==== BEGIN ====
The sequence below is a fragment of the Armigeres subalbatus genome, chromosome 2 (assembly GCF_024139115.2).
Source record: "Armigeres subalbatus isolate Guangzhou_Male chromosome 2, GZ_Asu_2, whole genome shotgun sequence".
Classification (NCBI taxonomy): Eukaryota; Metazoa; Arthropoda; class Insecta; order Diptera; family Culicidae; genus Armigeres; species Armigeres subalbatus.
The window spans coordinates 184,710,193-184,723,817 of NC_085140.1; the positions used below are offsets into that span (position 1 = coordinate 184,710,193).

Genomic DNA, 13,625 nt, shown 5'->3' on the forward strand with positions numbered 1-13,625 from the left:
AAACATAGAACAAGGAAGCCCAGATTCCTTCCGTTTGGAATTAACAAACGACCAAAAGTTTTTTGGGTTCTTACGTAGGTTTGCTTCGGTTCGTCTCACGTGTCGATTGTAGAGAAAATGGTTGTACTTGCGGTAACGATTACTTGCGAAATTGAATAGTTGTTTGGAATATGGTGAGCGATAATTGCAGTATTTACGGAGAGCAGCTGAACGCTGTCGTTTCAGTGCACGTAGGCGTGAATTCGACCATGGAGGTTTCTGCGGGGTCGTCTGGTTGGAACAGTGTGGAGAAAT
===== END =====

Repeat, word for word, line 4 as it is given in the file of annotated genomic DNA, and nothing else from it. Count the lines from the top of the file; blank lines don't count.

The window spans coordinates 184,710,193-184,723,817 of NC_085140.1; the positions used below are offsets into that span (position 1 = coordinate 184,710,193).